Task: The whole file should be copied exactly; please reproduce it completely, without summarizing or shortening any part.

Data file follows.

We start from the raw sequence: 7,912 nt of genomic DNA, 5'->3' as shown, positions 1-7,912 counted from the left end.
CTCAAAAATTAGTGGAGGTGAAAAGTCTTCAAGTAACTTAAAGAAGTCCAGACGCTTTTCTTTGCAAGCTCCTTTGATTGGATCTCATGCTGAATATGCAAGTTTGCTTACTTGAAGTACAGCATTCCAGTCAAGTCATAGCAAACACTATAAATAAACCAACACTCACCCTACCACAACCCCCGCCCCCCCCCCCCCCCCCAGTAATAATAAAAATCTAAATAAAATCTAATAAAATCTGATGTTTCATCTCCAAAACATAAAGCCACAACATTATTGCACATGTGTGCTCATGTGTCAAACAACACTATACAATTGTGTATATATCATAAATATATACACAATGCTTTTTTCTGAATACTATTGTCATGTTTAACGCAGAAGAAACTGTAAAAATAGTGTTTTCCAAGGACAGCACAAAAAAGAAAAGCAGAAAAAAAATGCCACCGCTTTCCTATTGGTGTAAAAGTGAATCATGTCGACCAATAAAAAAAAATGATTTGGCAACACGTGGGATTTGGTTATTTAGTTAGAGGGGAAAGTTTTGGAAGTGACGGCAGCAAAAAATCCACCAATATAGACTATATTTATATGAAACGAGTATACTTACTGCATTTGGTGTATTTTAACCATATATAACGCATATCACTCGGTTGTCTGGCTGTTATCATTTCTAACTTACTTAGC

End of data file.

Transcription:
We start from the raw sequence: 7,912 nt of genomic DNA, 5'->3' as shown, positions 1-7,912 counted from the left end.
CTCAAAAATTAGTGGAGGTGAAAAGTCTTCAAGTAACTTAAAGAAGTCCAGACGCTTTTCTTTGCAAGCTCCTTTGATTGGATCTCATGCTGAATATGCAAGTTTGCTTACTTGAAGTACAGCATTCCAGTCAAGTCATAGCAAACACTATAAATAAACCAACACTCACCCTACCACAACCCCCGCCCCCCCCCCCCCCCCCAGTAATAATAAAAATCTAAATAAAATCTAATAAAATCTGATGTTTCATCTCCAAAACATAAAGCCACAACATTATTGCACATGTGTGCTCATGTGTCAAACAACACTATACAATTGTGTATATATCATAAATATATACACAATGCTTTTTTCTGAATACTATTGTCATGTTTAACGCAGAAGAAACTGTAAAAATAGTGTTTTCCAAGGACAGCACAAAAAAGAAAAGCAGAAAAAAAATGCCACCGCTTTCCTATTGGTGTAAAAGTGAATCATGTCGACCAATAAAAAAAAATGATTTGGCAACACGTGGGATTTGGTTATTTAGTTAGAGGGGAAAGTTTTGGAAGTGACGGCAGCAAAAAATCCACCAATATAGACTATATTTATATGAAACGAGTATACTTACTGCATTTGGTGTATTTTAACCATATATAACGCATATCACTCGGTTGTCTGGCTGTTATCATTTCTAACTTACTTAGC